Does your password protocol suck? Mine did until I finally decided to do something about it.
In Turning Inspiration Into Action, I wrote, “There are two distinct pathways people take to create big changes in their life. These are inspiration and devastation.”
Stolen passwords can result in financial devastation…or even medical disaster. Just imagine this scenario.
A cybercriminal hacks your Facebook account and discovers the common user name and simple password you use so it’s easy to remember how to log in to the many websites you manage:
User name: email@example.com
Once he learns that it’s the same user name and password for your email accounts, he parlays this information into access to all your financial accounts. Now he starts the looting. First he steals money from your investment accounts. Then he hits your credits cards, savings accounts, and bank accounts. Next he targets your health insurance. BottomLineInc reports, “If a cybercriminal gets hold of your health insurance account information, he/she could sell a replica of your insurance ID card to someone in need of medical services. Bills for the uncovered portion of these medical treatments would then be sent to you.”
If this devastation happened to me, or someone close to me, I’d be very motivated to make big changes in my cyber security. Thankfully, my pathway to create important change in my life, in recent years, has been inspiration, not devastation.
Last year I wrote Protect Against Identity Theft with LifeLock to share how my wife and I use LifeLock to protect against identity theft. In this post, I will share information about the service we use to protect our Internet passwords.
Inspired to Act
My wife has been effectively and securely managing all her passwords with a company called Dashlane. I, on the other hand, have been a total disaster with my password management. I used to be like the example above with a common user name and simple password to make it easy for me to remember. Then I evolved to more sophisticated passwords, but I was constantly forgetting them. Recently my wife invited me to have emergency access to her password system, and, when I saw how good it was, I was inspired to act. Following her example, I now have a system in place that is more secure than ever. It’s easy to use, and I am able to be my wife’s emergency manager for her passwords too.
Does this sound like something that could benefit you or someone in your family? It was simple and didn’t take long to set up. Read on to find out what I did…
First, I downloaded the free version of Dashlane to my computer. Next, I watched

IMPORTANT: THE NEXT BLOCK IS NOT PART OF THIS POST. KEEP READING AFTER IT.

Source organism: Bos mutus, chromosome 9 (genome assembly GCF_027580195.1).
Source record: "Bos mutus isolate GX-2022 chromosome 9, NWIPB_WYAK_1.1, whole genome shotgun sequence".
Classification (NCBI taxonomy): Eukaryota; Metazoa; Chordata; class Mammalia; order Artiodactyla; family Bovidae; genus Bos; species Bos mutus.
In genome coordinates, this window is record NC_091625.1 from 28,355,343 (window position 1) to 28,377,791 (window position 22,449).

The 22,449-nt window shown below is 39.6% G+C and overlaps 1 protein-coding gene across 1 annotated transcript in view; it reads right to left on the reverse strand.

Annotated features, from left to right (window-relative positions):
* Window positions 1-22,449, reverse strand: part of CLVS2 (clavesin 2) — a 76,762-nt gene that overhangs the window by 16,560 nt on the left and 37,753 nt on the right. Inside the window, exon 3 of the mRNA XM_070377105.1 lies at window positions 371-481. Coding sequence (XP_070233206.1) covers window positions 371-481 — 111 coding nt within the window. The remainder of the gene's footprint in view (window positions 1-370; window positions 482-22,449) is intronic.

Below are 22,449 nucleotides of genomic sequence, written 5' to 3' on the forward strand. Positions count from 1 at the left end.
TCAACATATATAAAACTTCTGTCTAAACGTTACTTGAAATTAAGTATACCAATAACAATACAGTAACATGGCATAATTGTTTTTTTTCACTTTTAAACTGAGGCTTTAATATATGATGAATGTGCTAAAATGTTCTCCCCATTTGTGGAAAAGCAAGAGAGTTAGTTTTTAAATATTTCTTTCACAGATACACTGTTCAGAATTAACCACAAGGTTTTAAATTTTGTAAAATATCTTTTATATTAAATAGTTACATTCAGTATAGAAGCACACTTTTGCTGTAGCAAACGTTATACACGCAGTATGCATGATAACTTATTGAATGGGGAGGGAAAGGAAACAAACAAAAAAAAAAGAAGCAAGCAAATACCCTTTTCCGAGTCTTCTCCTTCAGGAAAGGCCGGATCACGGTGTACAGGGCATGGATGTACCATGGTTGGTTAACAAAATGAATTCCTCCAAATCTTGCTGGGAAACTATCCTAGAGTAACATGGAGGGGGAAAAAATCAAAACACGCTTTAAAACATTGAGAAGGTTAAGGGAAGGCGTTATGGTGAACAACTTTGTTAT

Dashlane Password Manager – Simple, Affordable and Reliable. In less than 13 minutes, I learned a lot about how to set up and use Dashlane. Then, I jumped in and started using it. I input all the required ‘password’ information for my top 25 websites in about one hour. I invited my wife to be the emergency manager of my passwords. I added all my personal information into the system to enable the Autofill feature. And I loaded up two credit cards for the wallet feature. Here are all the features I got with the free version.
Password Manager: Keeps track of my passwords and makes them secure.
Autofill: Uses the personal information I provide once to fill in online forms instantly and accurately, every time.
Digital Wallet: Stores my credit card information. Saves me time with online shopping.
Iron-clad Security: AES-256 encryption (the world’s leading standard). Not even Dashlane has the key to my encrypted data, and they do not store my Master Password on their servers. Everything I store within Dashlane is encrypted into an indecipherable string of random letters, numbers and symbols.
Works on All Platforms: Works on any PC, Mac, iOS, or Android device.
The free version is pretty great but I wanted to be completely synced with my smart phone and computer so I purchased the premium version for $39.99 a year. In an instant, all the information I had loaded into my computer was available on my phone.
With just a few hours of my time, I have considerably upgraded my password protocol, and dramatically reduced the likelihood that I’ll be the victim of a cybercriminal hack like the one I described above.
My next step is to learn about Two-step authentication to further improve my cyber security. I hope this information has been as helpful to you as it was to me. If you have any other tips on how to keep your passwords safe, please share them below.